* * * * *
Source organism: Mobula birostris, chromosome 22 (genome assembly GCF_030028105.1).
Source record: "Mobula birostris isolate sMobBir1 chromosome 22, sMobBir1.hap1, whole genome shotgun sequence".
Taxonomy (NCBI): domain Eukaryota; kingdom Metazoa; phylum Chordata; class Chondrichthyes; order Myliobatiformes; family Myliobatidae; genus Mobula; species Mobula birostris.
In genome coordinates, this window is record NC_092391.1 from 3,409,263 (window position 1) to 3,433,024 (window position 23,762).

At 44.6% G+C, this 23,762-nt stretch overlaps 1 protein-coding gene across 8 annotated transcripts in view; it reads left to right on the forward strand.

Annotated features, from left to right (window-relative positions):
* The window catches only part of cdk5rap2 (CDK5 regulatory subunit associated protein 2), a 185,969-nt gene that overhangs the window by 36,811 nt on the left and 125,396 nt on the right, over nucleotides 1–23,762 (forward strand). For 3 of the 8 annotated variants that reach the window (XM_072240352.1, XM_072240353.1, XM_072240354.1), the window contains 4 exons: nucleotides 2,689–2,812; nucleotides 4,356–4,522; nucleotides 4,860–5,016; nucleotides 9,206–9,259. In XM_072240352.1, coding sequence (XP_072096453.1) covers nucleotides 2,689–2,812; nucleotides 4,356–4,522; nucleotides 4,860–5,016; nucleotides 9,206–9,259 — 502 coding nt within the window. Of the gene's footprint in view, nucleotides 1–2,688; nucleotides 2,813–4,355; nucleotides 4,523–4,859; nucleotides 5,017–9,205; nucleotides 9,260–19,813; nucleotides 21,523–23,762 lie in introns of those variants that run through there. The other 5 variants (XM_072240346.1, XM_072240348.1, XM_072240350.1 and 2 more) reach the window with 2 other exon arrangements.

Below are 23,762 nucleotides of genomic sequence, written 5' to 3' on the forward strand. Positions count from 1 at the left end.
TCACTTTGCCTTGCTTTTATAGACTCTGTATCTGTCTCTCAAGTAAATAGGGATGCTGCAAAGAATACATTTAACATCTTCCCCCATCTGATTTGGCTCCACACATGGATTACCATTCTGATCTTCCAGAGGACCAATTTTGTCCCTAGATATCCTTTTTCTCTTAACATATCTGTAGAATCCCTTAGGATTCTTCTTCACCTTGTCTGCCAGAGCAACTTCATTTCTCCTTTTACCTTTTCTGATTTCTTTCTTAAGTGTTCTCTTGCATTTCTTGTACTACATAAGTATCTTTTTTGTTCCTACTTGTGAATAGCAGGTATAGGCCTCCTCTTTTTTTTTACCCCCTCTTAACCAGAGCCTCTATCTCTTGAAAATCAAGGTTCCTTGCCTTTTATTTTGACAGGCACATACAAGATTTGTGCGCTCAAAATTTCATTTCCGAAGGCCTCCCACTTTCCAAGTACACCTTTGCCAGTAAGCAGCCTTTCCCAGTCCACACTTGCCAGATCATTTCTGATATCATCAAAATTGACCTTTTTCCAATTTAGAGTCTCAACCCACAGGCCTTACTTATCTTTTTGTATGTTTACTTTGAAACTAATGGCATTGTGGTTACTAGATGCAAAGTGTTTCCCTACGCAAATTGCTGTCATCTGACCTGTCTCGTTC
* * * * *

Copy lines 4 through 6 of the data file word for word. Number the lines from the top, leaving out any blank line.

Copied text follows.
In genome coordinates, this window is record NC_092391.1 from 3,409,263 (window position 1) to 3,433,024 (window position 23,762).

At 44.6% G+C, this 23,762-nt stretch overlaps 1 protein-coding gene across 8 annotated transcripts in view; it reads left to right on the forward strand.

Annotated features, from left to right (window-relative positions):